O’Malley: Md. Marriage Equality Law Protects Religious Freedom
Maryland Gov. Martin O'Malley told a group of progressive Catholics in Baltimore on Friday that his state's marriage equality law upholds both individual and religious freedom.
"At the end of the day, all of us want the same thing for our kids-we want our children to grow up in caring, committed and loving homes, protected equally under the law," he said in a speech that he delivered during the New Ways Ministry's seventh symposium at the Renaissance Baltimore Harborplace Hotel. "Our success in this recent debate in the Maryland General Assembly was a success that was based on those fundamental beliefs, those fundamental principles that we share-foremost among them in our belief in the dignity of every individual."
O'Malley, who is Catholic, received standing ovations as he entered the hotel ballroom and took the stage to deliver his speech. He specifically thanked New Ways Ministry for their support of the marriage equality bill.
"Thank you especially for your voice in the debate that we just concluded in the General Assembly of Maryland on the issue of how we will protect freedom of religions and rights equally," said O'Malley.
Maryland is among eight states and the District of Columbia that have legalized nuptials for gays and lesbians.
Washington Gov. Chris Gregoire, who is also Catholic, in February signed a bill that will allow same-sex couples to legally marry in the Evergreen State. New Jersey lawmakers also approved a similar measure last month, but Gov. Chris Christie vetoed it. Rhode Island legislators introduced a bill in February that would allow gays and lesbians to marry in the Ocean State.
New Hampshire lawmakers on March 21 are scheduled to vote on a bill that would repeal their state's marriage equality law. North Carolina voters in May will consider a proposed constitutional amendment that would ban nuptials for gays and lesbians. Minnesotans will vote on a similar measure in November, while Maine voters will consider a referendum that would allow same-sex couples to marry.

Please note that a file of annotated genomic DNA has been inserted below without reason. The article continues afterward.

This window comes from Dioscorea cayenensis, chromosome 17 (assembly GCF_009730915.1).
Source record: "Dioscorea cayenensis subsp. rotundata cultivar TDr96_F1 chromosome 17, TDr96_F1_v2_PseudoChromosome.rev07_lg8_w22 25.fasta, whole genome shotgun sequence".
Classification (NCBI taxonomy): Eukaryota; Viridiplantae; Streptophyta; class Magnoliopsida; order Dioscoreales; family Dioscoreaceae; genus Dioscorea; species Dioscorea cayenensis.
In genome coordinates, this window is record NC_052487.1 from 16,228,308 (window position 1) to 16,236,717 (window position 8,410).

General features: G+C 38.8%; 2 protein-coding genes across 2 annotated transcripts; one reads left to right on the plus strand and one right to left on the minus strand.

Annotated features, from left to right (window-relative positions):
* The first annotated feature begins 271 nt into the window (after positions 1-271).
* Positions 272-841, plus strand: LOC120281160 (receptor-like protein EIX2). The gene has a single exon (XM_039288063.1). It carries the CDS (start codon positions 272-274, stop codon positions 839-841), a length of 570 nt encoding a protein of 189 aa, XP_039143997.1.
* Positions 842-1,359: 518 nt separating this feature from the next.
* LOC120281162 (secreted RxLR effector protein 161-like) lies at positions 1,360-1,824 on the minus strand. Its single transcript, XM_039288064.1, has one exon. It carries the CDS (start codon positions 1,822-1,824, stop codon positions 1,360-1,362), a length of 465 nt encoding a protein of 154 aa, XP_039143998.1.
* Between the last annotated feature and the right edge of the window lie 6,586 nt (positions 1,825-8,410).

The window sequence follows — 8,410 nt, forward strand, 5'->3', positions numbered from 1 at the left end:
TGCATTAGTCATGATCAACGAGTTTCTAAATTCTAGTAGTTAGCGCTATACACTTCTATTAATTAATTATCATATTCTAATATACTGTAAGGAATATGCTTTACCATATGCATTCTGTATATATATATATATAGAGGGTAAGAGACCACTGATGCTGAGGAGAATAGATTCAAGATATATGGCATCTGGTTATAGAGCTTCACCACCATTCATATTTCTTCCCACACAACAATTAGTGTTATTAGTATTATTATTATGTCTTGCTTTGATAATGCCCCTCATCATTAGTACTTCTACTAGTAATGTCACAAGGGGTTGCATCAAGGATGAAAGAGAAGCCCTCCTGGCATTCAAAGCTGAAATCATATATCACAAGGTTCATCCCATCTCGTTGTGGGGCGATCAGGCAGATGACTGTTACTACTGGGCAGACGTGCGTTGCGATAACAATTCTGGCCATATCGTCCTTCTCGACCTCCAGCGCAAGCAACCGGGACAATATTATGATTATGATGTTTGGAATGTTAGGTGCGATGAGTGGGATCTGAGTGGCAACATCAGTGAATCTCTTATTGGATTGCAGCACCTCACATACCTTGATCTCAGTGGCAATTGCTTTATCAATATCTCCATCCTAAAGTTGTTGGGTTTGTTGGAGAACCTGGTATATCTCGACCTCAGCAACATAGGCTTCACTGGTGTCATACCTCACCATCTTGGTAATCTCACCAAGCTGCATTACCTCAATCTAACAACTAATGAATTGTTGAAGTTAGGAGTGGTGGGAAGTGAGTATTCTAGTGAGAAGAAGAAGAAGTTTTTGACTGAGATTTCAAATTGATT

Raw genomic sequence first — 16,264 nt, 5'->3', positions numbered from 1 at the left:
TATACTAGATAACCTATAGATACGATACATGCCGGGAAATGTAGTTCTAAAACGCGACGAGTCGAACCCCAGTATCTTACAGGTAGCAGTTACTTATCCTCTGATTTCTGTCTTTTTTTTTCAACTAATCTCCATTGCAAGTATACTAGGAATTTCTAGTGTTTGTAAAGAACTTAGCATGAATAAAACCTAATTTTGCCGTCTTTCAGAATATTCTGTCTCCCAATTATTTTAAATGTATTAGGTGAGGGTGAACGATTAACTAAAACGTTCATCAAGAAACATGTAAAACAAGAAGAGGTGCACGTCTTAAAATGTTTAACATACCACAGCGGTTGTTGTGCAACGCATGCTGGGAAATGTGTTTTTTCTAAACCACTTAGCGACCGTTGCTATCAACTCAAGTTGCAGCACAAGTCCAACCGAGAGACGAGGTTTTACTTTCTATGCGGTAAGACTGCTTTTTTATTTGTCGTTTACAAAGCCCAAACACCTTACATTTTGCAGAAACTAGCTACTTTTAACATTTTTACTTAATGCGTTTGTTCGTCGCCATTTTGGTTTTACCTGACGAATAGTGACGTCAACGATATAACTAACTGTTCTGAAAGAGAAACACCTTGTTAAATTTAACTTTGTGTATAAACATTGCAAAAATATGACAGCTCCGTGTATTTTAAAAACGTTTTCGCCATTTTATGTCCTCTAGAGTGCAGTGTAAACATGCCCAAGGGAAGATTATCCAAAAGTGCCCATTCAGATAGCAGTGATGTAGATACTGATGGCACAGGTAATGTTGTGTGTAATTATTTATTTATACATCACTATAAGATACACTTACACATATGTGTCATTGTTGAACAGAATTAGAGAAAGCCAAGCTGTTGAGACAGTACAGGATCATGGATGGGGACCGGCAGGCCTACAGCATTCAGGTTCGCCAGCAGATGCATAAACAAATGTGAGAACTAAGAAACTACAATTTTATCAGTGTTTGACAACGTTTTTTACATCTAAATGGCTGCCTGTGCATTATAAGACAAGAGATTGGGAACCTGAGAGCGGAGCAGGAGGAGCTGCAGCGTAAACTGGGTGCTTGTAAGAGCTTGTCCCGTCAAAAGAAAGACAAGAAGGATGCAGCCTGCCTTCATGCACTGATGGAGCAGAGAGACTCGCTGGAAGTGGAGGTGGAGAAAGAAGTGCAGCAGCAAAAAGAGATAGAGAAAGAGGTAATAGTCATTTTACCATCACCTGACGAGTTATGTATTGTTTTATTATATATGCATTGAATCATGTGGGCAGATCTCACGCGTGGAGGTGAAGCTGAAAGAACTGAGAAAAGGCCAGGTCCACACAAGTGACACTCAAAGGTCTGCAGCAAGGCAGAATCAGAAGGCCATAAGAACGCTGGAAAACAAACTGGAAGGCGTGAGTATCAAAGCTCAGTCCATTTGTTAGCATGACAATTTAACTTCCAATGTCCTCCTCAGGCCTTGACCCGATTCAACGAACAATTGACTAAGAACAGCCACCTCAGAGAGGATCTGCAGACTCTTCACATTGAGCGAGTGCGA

Former Baltimore Archbishop Edwin O'Brien was among those who lobbied against Maryland's marriage equality bill, but a national Public Religion Research Institute poll last May found that 56 percent of white Catholics and 53 percent of Latino Catholics support nuptials for gays and lesbians. The same survey found that nearly three-quarters of Catholics favor marriage or civil unions for same-sex couples.
New York Gov. Andrew Cuomo and New Hampshire Gov. John Lynch are among the other Catholic governors who have also signed marriage equality bills into law. Maryland House Speaker Michael Busch (D-Anne Arundel) is among the Catholic lawmakers who voted to allow same-sex couples to tie the knot in the Free State.
"I'm not here as a Catholic, I'm here as the governor for all of Maryland," said O'Malley. "What we should expect and demand of all of our leaders is that when they take an oath to uphold the constitution it is to protect rights equally of all people... and that's really what this is all about."
Francis DeBernardo, executive director of New Ways Ministry, welcomed the governor's remarks.
"As Catholics, we are proud of Gov. O'Malley's ardent support of marriage equality," he said. "His support is in the best tradition of Catholicism's legacy of social justice for all."
Phil Attey, executive director of Catholics for Equality, applauded O'Malley's stance on the issue after he signed the marriage equality bill into law on March 1.
"Without his pro-equality leadership, this legislation would have reached his desk today," said Attey.
Maryland's marriage equality law is slated to take effect on Jan. 1, pending the outcome of a likely referendum that will challenge the statute. O'Malley cited the state's founders who sought to create a refuge from religious persecution as he expressed optimism that Marylanders will vote against the ballot measure.
"I truly believe that ultimately the voters of our state will once again, as they have many times before throughout our history together, come down on the side of human dignity," he said.